Americans with stock portfolios or retirement investment plans would likely prefer to forget the last six months. The S&P 500, Wall Street’s broad benchmark for many stock funds, closed the first half of 2022 Thursday with a loss of more than 20% after starting the year at an all-time high. It’s the worst start to a year since 1970, when Apple and Microsoft had yet to be founded. Bonds are on pace for one of their worst performances in history, and cryptocurrencies have tumbled after soaring last year. Financial markets have been roiled as the Federal Reserve has hiked interest rates sharply to tame surging inflation.
Asian stock markets are mixed after the U.S. economy contracted and China reported stronger factory activity. Shanghai and Hong Kong gained, while Tokyo and Seoul declined. Oil prices advanced. Wall Street’s benchmark S&P 500 index edged 0.1% lower after data showed the U.S. economy shrank in the first quarter amid high inflation and weakening consumer confidence. Investors are uneasy about signs the biggest global economy might be in a recession due to interest rate hikes imposed to cool surging inflation. The global economy has been roiled by anti-virus measures in China that shut down Shanghai and other industrial centers and Russia’s invasion of Ukraine, which pushed up prices of oil, wheat and other commodities.
Shares have retreated in Asia after another broad decline on Wall Street as markets remain gripped by uncertainty over inflation, rising interest rates and the potential for a recession. U.S. futures rose while oil prices fell back. On Tuesday, the S&P 500 fell 2%, the Dow Jones Industrial Average fell 1.6%, and the Nasdaq fell 3% after The Conference Board reported that consumer confidence fell in June to its lowest level in more than a year. It cited concerns over inflation, including rising prices for gas and food. The yield on the 10-year Treasury note, which helps set mortgage rates, slipped to 3.17%.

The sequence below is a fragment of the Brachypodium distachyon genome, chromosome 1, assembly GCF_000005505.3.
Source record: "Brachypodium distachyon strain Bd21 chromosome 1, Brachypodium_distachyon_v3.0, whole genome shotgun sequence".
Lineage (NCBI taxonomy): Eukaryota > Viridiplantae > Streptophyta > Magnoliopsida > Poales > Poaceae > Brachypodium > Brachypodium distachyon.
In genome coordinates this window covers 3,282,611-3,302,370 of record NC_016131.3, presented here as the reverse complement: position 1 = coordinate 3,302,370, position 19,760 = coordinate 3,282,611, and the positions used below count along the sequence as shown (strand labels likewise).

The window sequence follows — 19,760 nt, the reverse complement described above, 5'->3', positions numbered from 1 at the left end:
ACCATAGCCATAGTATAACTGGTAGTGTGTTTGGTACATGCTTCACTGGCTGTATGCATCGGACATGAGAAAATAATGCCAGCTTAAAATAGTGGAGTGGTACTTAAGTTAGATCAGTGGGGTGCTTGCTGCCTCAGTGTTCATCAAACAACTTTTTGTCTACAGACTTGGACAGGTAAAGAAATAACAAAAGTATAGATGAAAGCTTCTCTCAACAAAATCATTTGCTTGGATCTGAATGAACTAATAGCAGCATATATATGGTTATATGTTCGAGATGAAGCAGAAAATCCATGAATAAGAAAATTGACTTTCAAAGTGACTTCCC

Global stocks are mostly higher after a wobbly day on Wall Street as markets cooled off following a rare winning week. Oil prices extended gains while U.S. futures also surged. On Monday, the S&P 500 edged 0.3% lower, the Dow Jones Industrial Average slipped 0.2% and the Nasdaq fell 0.8%. Small-company stocks rose. Declines in technology and communication stocks, and in several big retailers and travel-related companies weighed on the market. Stocks closed out last week with solid gains and the S&P 500 had its best day in two years on Friday.
Shares are higher in Asia, tracking gains on Wall Street, where the market is headed for its first weekly gain after three weeks of punishing losses. Trading was wobbly throughout the day as investors remained focused on another day of testimony before Congress by Federal Reserve Chair Jerome Powell. The S&P 500 rose 1%, the Dow Jones Industrial Average added 0.6% and the Nasdaq rose 1.6%. Powell reaffirmed the central bank's goal of “keeping inflation expectations well and truly anchored” as the Fed tries to rein in surging prices. The yield on the 10-year Treasury note, which helps set mortgage rates, fell to 3.09%.